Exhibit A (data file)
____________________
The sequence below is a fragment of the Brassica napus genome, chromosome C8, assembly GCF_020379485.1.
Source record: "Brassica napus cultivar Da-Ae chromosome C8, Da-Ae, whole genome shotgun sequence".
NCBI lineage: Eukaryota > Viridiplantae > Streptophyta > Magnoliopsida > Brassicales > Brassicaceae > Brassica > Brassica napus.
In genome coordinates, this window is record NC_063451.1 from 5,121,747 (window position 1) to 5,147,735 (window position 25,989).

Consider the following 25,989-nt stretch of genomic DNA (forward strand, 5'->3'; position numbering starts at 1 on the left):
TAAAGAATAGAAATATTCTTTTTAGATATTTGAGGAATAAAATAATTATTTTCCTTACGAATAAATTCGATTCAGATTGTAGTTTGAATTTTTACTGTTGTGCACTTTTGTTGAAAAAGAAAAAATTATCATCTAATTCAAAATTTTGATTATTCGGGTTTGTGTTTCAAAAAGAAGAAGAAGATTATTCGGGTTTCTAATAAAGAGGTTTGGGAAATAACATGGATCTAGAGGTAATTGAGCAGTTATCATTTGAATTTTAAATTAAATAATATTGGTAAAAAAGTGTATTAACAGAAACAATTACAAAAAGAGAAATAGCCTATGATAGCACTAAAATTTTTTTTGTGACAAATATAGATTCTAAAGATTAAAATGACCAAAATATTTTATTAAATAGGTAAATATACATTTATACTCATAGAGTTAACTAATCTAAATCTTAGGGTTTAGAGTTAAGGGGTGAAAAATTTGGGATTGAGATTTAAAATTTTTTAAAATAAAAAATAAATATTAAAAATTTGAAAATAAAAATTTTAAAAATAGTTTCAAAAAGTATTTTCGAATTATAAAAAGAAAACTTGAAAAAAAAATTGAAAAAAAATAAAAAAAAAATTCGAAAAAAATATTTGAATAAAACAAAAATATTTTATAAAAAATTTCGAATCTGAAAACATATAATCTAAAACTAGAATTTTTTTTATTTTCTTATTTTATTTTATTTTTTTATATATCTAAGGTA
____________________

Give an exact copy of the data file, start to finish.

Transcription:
The sequence below is a fragment of the Brassica napus genome, chromosome C8, assembly GCF_020379485.1.
Source record: "Brassica napus cultivar Da-Ae chromosome C8, Da-Ae, whole genome shotgun sequence".
NCBI lineage: Eukaryota > Viridiplantae > Streptophyta > Magnoliopsida > Brassicales > Brassicaceae > Brassica > Brassica napus.
In genome coordinates, this window is record NC_063451.1 from 5,121,747 (window position 1) to 5,147,735 (window position 25,989).

Consider the following 25,989-nt stretch of genomic DNA (forward strand, 5'->3'; position numbering starts at 1 on the left):
TAAAGAATAGAAATATTCTTTTTAGATATTTGAGGAATAAAATAATTATTTTCCTTACGAATAAATTCGATTCAGATTGTAGTTTGAATTTTTACTGTTGTGCACTTTTGTTGAAAAAGAAAAAATTATCATCTAATTCAAAATTTTGATTATTCGGGTTTGTGTTTCAAAAAGAAGAAGAAGATTATTCGGGTTTCTAATAAAGAGGTTTGGGAAATAACATGGATCTAGAGGTAATTGAGCAGTTATCATTTGAATTTTAAATTAAATAATATTGGTAAAAAAGTGTATTAACAGAAACAATTACAAAAAGAGAAATAGCCTATGATAGCACTAAAATTTTTTTTGTGACAAATATAGATTCTAAAGATTAAAATGACCAAAATATTTTATTAAATAGGTAAATATACATTTATACTCATAGAGTTAACTAATCTAAATCTTAGGGTTTAGAGTTAAGGGGTGAAAAATTTGGGATTGAGATTTAAAATTTTTTAAAATAAAAAATAAATATTAAAAATTTGAAAATAAAAATTTTAAAAATAGTTTCAAAAAGTATTTTCGAATTATAAAAAGAAAACTTGAAAAAAAAATTGAAAAAAAATAAAAAAAAAATTCGAAAAAAATATTTGAATAAAACAAAAATATTTTATAAAAAATTTCGAATCTGAAAACATATAATCTAAAACTAGAATTTTTTTTATTTTCTTATTTTATTTTATTTTTTTATATATCTAAGGTA